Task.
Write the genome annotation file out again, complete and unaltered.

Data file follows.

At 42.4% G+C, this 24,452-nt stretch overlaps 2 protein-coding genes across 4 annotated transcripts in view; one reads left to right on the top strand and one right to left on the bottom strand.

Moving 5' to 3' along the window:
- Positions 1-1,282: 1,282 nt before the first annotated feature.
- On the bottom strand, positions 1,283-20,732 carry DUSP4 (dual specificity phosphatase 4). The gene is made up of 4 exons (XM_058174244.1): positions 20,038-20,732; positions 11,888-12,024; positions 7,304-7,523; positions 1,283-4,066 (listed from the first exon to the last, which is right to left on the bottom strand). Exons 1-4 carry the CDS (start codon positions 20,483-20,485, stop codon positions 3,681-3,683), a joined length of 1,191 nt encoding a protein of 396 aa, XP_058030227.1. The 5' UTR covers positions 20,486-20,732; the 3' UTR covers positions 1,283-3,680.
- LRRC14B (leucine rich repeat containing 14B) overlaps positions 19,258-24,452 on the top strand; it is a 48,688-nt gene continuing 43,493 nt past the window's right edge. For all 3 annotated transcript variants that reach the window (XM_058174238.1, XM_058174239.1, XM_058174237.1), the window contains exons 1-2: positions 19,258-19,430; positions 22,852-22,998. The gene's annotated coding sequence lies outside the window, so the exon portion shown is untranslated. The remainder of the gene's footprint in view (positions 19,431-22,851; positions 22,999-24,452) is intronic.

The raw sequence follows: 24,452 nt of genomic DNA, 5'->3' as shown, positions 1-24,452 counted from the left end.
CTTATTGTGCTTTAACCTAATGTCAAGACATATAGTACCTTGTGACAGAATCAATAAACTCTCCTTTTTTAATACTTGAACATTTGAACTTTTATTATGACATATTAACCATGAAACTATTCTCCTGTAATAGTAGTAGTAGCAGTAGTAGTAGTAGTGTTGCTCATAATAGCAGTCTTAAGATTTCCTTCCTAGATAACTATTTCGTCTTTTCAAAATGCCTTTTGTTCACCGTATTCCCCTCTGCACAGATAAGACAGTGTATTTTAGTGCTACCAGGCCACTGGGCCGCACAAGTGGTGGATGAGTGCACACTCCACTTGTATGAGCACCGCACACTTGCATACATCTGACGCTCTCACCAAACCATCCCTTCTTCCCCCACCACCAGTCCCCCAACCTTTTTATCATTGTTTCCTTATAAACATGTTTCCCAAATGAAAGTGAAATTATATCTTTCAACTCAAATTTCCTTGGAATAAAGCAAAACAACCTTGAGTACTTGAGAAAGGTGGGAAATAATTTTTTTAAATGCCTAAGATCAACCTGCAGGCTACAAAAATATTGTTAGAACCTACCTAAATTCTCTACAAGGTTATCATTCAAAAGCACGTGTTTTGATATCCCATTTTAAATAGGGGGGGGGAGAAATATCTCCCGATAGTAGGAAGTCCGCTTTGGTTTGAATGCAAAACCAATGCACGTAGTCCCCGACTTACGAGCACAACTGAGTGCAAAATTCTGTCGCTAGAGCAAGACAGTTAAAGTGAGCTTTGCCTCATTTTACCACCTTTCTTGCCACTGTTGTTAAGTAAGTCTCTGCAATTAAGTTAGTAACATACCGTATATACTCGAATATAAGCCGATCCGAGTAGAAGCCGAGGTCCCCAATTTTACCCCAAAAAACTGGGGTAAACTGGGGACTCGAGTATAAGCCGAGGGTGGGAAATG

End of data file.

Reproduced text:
At 42.4% G+C, this 24,452-nt stretch overlaps 2 protein-coding genes across 4 annotated transcripts in view; one reads left to right on the top strand and one right to left on the bottom strand.

Moving 5' to 3' along the window:
- Positions 1-1,282: 1,282 nt before the first annotated feature.
- On the bottom strand, positions 1,283-20,732 carry DUSP4 (dual specificity phosphatase 4). The gene is made up of 4 exons (XM_058174244.1): positions 20,038-20,732; positions 11,888-12,024; positions 7,304-7,523; positions 1,283-4,066 (listed from the first exon to the last, which is right to left on the bottom strand). Exons 1-4 carry the CDS (start codon positions 20,483-20,485, stop codon positions 3,681-3,683), a joined length of 1,191 nt encoding a protein of 396 aa, XP_058030227.1. The 5' UTR covers positions 20,486-20,732; the 3' UTR covers positions 1,283-3,680.
- LRRC14B (leucine rich repeat containing 14B) overlaps positions 19,258-24,452 on the top strand; it is a 48,688-nt gene continuing 43,493 nt past the window's right edge. For all 3 annotated transcript variants that reach the window (XM_058174238.1, XM_058174239.1, XM_058174237.1), the window contains exons 1-2: positions 19,258-19,430; positions 22,852-22,998. The gene's annotated coding sequence lies outside the window, so the exon portion shown is untranslated. The remainder of the gene's footprint in view (positions 19,431-22,851; positions 22,999-24,452) is intronic.

The raw sequence follows: 24,452 nt of genomic DNA, 5'->3' as shown, positions 1-24,452 counted from the left end.
CTTATTGTGCTTTAACCTAATGTCAAGACATATAGTACCTTGTGACAGAATCAATAAACTCTCCTTTTTTAATACTTGAACATTTGAACTTTTATTATGACATATTAACCATGAAACTATTCTCCTGTAATAGTAGTAGTAGCAGTAGTAGTAGTAGTGTTGCTCATAATAGCAGTCTTAAGATTTCCTTCCTAGATAACTATTTCGTCTTTTCAAAATGCCTTTTGTTCACCGTATTCCCCTCTGCACAGATAAGACAGTGTATTTTAGTGCTACCAGGCCACTGGGCCGCACAAGTGGTGGATGAGTGCACACTCCACTTGTATGAGCACCGCACACTTGCATACATCTGACGCTCTCACCAAACCATCCCTTCTTCCCCCACCACCAGTCCCCCAACCTTTTTATCATTGTTTCCTTATAAACATGTTTCCCAAATGAAAGTGAAATTATATCTTTCAACTCAAATTTCCTTGGAATAAAGCAAAACAACCTTGAGTACTTGAGAAAGGTGGGAAATAATTTTTTTAAATGCCTAAGATCAACCTGCAGGCTACAAAAATATTGTTAGAACCTACCTAAATTCTCTACAAGGTTATCATTCAAAAGCACGTGTTTTGATATCCCATTTTAAATAGGGGGGGGGAGAAATATCTCCCGATAGTAGGAAGTCCGCTTTGGTTTGAATGCAAAACCAATGCACGTAGTCCCCGACTTACGAGCACAACTGAGTGCAAAATTCTGTCGCTAGAGCAAGACAGTTAAAGTGAGCTTTGCCTCATTTTACCACCTTTCTTGCCACTGTTGTTAAGTAAGTCTCTGCAATTAAGTTAGTAACATACCGTATATACTCGAATATAAGCCGATCCGAGTAGAAGCCGAGGTCCCCAATTTTACCCCAAAAAACTGGGGTAAACTGGGGACTCGAGTATAAGCCGAGGGTGGGAAATG